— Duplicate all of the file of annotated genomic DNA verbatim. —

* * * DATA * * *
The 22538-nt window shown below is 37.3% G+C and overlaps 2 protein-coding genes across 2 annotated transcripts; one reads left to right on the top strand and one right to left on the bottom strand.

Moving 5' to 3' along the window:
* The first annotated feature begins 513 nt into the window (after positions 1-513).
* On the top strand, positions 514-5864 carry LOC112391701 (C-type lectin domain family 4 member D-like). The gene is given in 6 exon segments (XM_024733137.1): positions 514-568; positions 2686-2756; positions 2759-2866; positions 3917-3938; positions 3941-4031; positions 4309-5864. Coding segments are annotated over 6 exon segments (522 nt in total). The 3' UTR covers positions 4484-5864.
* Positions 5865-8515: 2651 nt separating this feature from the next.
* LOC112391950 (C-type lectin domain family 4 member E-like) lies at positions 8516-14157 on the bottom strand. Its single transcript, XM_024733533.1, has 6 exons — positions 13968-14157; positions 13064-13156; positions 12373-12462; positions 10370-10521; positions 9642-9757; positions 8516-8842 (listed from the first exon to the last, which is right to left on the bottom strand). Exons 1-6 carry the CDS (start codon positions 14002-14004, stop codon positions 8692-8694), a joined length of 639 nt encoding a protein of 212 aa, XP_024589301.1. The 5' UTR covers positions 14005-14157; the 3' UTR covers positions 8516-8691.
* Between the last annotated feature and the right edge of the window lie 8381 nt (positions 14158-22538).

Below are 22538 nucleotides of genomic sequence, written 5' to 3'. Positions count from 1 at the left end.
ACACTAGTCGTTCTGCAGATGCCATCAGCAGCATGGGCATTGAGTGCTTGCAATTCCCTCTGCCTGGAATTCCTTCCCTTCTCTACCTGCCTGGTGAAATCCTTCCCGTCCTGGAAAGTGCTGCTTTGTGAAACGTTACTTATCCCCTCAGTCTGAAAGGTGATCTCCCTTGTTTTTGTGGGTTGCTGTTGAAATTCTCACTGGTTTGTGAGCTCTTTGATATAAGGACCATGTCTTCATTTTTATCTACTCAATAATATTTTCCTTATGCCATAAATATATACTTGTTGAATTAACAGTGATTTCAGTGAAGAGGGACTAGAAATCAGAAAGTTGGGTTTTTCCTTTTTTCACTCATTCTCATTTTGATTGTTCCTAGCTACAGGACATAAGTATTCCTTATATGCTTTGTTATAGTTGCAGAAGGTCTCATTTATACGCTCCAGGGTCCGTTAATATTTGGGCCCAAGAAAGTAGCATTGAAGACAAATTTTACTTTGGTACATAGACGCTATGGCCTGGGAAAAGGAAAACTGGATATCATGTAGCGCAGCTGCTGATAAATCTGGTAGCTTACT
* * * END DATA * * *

The 22538-nt window shown below is 37.3% G+C and overlaps 2 protein-coding genes across 2 annotated transcripts; one reads left to right on the top strand and one right to left on the bottom strand.

Moving 5' to 3' along the window:
* The first annotated feature begins 513 nt into the window (after positions 1-513).
* On the top strand, positions 514-5864 carry LOC112391701 (C-type lectin domain family 4 member D-like). The gene is given in 6 exon segments (XM_024733137.1): positions 514-568; positions 2686-2756; positions 2759-2866; positions 3917-3938; positions 3941-4031; positions 4309-5864. Coding segments are annotated over 6 exon segments (522 nt in total). The 3' UTR covers positions 4484-5864.
* Positions 5865-8515: 2651 nt separating this feature from the next.
* LOC112391950 (C-type lectin domain family 4 member E-like) lies at positions 8516-14157 on the bottom strand. Its single transcript, XM_024733533.1, has 6 exons — positions 13968-14157; positions 13064-13156; positions 12373-12462; positions 10370-10521; positions 9642-9757; positions 8516-8842 (listed from the first exon to the last, which is right to left on the bottom strand). Exons 1-6 carry the CDS (start codon positions 14002-14004, stop codon positions 8692-8694), a joined length of 639 nt encoding a protein of 212 aa, XP_024589301.1. The 5' UTR covers positions 14005-14157; the 3' UTR covers positions 8516-8691.
* Between the last annotated feature and the right edge of the window lie 8381 nt (positions 14158-22538).

Below are 22538 nucleotides of genomic sequence, written 5' to 3'. Positions count from 1 at the left end.
ACACTAGTCGTTCTGCAGATGCCATCAGCAGCATGGGCATTGAGTGCTTGCAATTCCCTCTGCCTGGAATTCCTTCCCTTCTCTACCTGCCTGGTGAAATCCTTCCCGTCCTGGAAAGTGCTGCTTTGTGAAACGTTACTTATCCCCTCAGTCTGAAAGGTGATCTCCCTTGTTTTTGTGGGTTGCTGTTGAAATTCTCACTGGTTTGTGAGCTCTTTGATATAAGGACCATGTCTTCATTTTTATCTACTCAATAATATTTTCCTTATGCCATAAATATATACTTGTTGAATTAACAGTGATTTCAGTGAAGAGGGACTAGAAATCAGAAAGTTGGGTTTTTCCTTTTTTCACTCATTCTCATTTTGATTGTTCCTAGCTACAGGACATAAGTATTCCTTATATGCTTTGTTATAGTTGCAGAAGGTCTCATTTATACGCTCCAGGGTCCGTTAATATTTGGGCCCAAGAAAGTAGCATTGAAGACAAATTTTACTTTGGTACATAGACGCTATGGCCTGGGAAAAGGAAAACTGGATATCATGTAGCGCAGCTGCTGATAAATCTGGTAGCTTACT